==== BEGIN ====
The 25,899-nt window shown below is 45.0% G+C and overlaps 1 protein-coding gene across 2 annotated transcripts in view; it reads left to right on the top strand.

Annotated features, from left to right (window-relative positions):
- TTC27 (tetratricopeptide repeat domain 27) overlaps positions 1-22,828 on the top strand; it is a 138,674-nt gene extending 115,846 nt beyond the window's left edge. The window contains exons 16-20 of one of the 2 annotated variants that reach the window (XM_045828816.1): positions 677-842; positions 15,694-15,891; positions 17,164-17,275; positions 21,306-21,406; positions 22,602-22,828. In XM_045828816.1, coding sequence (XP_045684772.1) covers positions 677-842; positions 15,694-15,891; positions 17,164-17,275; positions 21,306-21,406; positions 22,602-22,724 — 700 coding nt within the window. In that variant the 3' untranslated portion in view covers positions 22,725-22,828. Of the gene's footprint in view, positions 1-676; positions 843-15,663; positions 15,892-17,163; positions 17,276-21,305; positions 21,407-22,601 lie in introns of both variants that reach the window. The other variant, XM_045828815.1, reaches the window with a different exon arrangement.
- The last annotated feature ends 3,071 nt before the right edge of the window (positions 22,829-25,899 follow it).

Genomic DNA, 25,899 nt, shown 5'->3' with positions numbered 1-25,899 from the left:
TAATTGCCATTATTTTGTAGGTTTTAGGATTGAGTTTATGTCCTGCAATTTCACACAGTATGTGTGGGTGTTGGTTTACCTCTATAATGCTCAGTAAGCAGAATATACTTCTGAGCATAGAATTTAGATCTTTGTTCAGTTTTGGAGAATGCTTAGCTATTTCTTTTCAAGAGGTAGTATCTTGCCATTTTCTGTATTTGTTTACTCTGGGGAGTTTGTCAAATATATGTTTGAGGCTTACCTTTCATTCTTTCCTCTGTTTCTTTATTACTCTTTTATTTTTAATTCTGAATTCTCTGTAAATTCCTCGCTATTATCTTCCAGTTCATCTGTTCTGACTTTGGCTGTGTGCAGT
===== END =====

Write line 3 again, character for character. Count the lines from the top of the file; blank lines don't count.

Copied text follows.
- TTC27 (tetratricopeptide repeat domain 27) overlaps positions 1-22,828 on the top strand; it is a 138,674-nt gene extending 115,846 nt beyond the window's left edge. The window contains exons 16-20 of one of the 2 annotated variants that reach the window (XM_045828816.1): positions 677-842; positions 15,694-15,891; positions 17,164-17,275; positions 21,306-21,406; positions 22,602-22,828. In XM_045828816.1, coding sequence (XP_045684772.1) covers positions 677-842; positions 15,694-15,891; positions 17,164-17,275; positions 21,306-21,406; positions 22,602-22,724 — 700 coding nt within the window. In that variant the 3' untranslated portion in view covers positions 22,725-22,828. Of the gene's footprint in view, positions 1-676; positions 843-15,663; positions 15,892-17,163; positions 17,276-21,305; positions 21,407-22,601 lie in introns of both variants that reach the window. The other variant, XM_045828815.1, reaches the window with a different exon arrangement.